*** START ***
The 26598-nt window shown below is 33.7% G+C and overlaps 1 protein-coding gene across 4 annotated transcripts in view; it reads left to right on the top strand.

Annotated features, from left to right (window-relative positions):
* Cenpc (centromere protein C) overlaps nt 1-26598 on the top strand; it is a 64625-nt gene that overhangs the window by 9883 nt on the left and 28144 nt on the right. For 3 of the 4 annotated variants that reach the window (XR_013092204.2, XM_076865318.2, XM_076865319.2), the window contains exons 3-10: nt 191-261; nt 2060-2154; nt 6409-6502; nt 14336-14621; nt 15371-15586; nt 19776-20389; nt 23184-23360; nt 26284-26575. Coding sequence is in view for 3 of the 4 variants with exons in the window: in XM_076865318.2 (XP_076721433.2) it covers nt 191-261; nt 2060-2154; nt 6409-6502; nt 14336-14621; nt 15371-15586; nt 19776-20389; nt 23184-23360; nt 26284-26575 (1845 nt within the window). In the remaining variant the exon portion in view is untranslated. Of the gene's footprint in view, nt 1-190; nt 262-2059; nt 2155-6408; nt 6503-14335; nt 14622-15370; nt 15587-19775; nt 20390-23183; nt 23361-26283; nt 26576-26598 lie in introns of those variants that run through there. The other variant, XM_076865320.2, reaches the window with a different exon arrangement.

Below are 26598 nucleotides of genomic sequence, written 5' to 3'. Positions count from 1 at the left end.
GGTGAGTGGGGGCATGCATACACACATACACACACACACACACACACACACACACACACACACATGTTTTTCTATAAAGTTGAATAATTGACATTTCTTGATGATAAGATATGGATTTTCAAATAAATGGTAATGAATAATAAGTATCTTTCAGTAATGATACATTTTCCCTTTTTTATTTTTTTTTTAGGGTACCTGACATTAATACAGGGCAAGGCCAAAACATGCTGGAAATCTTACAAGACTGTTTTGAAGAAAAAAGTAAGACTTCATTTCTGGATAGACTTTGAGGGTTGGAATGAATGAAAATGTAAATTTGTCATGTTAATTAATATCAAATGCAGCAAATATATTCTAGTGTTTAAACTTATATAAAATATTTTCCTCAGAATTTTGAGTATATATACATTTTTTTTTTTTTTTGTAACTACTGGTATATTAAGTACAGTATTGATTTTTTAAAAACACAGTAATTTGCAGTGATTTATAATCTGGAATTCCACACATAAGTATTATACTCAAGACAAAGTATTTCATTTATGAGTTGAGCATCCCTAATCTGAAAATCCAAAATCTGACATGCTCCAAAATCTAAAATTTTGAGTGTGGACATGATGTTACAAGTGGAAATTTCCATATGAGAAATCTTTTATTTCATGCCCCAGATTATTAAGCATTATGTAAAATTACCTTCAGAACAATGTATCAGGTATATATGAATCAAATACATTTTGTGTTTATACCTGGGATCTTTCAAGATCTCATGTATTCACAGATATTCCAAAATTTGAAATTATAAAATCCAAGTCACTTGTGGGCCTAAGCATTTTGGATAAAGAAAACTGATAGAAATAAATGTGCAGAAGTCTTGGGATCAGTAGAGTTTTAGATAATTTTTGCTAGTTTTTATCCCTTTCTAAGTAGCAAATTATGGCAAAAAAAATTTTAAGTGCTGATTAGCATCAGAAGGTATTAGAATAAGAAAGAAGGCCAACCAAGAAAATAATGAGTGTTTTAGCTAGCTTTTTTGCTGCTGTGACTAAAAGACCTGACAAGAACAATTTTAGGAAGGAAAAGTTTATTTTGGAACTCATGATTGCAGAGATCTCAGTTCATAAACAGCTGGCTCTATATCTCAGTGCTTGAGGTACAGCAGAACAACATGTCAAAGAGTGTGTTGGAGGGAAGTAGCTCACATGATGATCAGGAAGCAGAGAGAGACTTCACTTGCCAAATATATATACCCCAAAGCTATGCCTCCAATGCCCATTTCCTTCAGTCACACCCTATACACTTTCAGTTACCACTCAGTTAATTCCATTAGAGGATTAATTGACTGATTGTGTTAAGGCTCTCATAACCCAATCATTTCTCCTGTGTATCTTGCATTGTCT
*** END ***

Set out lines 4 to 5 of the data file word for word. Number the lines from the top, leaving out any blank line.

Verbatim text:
Below are 26598 nucleotides of genomic sequence, written 5' to 3'. Positions count from 1 at the left end.
GGTGAGTGGGGGCATGCATACACACATACACACACACACACACACACACACACACACACACACATGTTTTTCTATAAAGTTGAATAATTGACATTTCTTGATGATAAGATATGGATTTTCAAATAAATGGTAATGAATAATAAGTATCTTTCAGTAATGATACATTTTCCCTTTTTTATTTTTTTTTTAGGGTACCTGACATTAATACAGGGCAAGGCCAAAACATGCTGGAAATCTTACAAGACTGTTTTGAAGAAAAAAGTAAGACTTCATTTCTGGATAGACTTTGAGGGTTGGAATGAATGAAAATGTAAATTTGTCATGTTAATTAATATCAAATGCAGCAAATATATTCTAGTGTTTAAACTTATATAAAATATTTTCCTCAGAATTTTGAGTATATATACATTTTTTTTTTTTTTTGTAACTACTGGTATATTAAGTACAGTATTGATTTTTTAAAAACACAGTAATTTGCAGTGATTTATAATCTGGAATTCCACACATAAGTATTATACTCAAGACAAAGTATTTCATTTATGAGTTGAGCATCCCTAATCTGAAAATCCAAAATCTGACATGCTCCAAAATCTAAAATTTTGAGTGTGGACATGATGTTACAAGTGGAAATTTCCATATGAGAAATCTTTTATTTCATGCCCCAGATTATTAAGCATTATGTAAAATTACCTTCAGAACAATGTATCAGGTATATATGAATCAAATACATTTTGTGTTTATACCTGGGATCTTTCAAGATCTCATGTATTCACAGATATTCCAAAATTTGAAATTATAAAATCCAAGTCACTTGTGGGCCTAAGCATTTTGGATAAAGAAAACTGATAGAAATAAATGTGCAGAAGTCTTGGGATCAGTAGAGTTTTAGATAATTTTTGCTAGTTTTTATCCCTTTCTAAGTAGCAAATTATGGCAAAAAAAATTTTAAGTGCTGATTAGCATCAGAAGGTATTAGAATAAGAAAGAAGGCCAACCAAGAAAATAATGAGTGTTTTAGCTAGCTTTTTTGCTGCTGTGACTAAAAGACCTGACAAGAACAATTTTAGGAAGGAAAAGTTTATTTTGGAACTCATGATTGCAGAGATCTCAGTTCATAAACAGCTGGCTCTATATCTCAGTGCTTGAGGTACAGCAGAACAACATGTCAAAGAGTGTGTTGGAGGGAAGTAGCTCACATGATGATCAGGAAGCAGAGAGAGACTTCACTTGCCAAATATATATACCCCAAAGCTATGCCTCCAATGCCCATTTCCTTCAGTCACACCCTATACACTTTCAGTTACCACTCAGTTAATTCCATTAGAGGATTAATTGACTGATTGTGTTAAGGCTCTCATAACCCAATCATTTCTCCTGTGTATCTTGCATTGTCT